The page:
Leading members of the Law School pin-pointed newly named New York Federal Court of Appeals Judge John Harlan, as the most likely candidate for appointment to the vacancy in the United States Supreme Court.
Other leading possibilities seem to be Judge David W. Peck Ll.B. '25 of the New York State Supreme Court and Judge Oris Phillips, also of the Federal Court of Appeals. The Law professor point out, however, that it was extremely difficult to know exactly who would be chosen to fill the post vacated by the death of Justice Robert Jackson.
The professors are relatively certain that the appointee will come from the New York region and that he will not be a politician.
"Eisenhower has adopted the mistaken standard of taking a Colonel and promoting him to a General," Mark DeWolfe Howe '28, professor of Law, pointed out. "He can't do anything to anger the Democrats, so he will have to pass over such top men as Dewey and Dulles."
Howe pointed out that under such circumstances, Phillips is a "good man. He is perfectly reputable and aging and he plays golf with Eisenhower."
Arthur E. Sutherland, professor of Law, approved the prospective choice of a judge from a lower court. "The Supreme Court is 180 degrees away from politics," he stated. "And there are any number of men who are already judges, who would make fine choices."
The professors pointed out that the appointee would almost certainly live in New York because the last Justice Jackson was a New Yorker, and the Supreme Court has almost invariably included at least one member from that state.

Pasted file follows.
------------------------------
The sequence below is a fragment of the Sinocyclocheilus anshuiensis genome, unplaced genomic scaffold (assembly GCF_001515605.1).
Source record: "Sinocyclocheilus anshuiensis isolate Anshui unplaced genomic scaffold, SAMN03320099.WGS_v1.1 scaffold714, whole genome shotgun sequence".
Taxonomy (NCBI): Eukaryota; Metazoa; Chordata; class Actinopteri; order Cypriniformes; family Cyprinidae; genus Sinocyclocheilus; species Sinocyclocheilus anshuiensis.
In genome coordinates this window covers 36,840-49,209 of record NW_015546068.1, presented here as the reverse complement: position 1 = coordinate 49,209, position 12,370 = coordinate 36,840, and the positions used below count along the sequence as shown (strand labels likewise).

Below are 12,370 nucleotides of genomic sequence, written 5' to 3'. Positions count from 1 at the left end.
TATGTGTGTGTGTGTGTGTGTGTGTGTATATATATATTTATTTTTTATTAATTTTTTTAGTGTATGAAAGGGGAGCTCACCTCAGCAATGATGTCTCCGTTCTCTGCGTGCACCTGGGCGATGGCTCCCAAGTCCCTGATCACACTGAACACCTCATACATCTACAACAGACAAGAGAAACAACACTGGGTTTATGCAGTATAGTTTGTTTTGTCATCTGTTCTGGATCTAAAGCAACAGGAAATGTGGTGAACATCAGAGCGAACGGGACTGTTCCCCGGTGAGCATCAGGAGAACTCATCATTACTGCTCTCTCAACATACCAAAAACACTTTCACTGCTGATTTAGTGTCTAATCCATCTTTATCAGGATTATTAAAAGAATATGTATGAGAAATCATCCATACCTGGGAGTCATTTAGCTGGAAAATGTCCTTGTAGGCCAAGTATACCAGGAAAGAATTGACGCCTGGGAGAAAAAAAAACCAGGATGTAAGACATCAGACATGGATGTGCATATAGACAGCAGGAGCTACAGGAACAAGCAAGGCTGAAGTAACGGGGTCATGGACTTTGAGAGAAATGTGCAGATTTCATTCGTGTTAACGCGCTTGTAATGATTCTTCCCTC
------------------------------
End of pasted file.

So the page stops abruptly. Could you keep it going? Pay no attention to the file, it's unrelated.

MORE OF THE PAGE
Paul A. Freund, Charles Stebbins Fairchild Professor of International Law, thought Harlan to be a slightly stronger candidate than Peck or Phillips. "His grandfather was on the Supreme Court, you know," he said. "If I were making a bet I'd place it on Harlan."
Howe considered Judge Harold A. Medina of New York, who presided at the lengthy Communist trials two years ago and who has been mentioned as a successor to Jackson, "a dreadful choice." Zechariah Chafee, Jr., University Professor, agreed. "I would certainly be disappointed if Medina was selected."
They discounted repeated rumors that Eisenhower would appoint a defeated Republican Senator. "Homer Ferguson of Michigan would be absolutely disastrous," Howe said, commenting on one rumored candidate for the court.
"Erwin Griswold should be put on the Court," Howe stated, referring to the head of the Harvard Law School, "but he won't be. Ike will go along with some safe elderly statesman."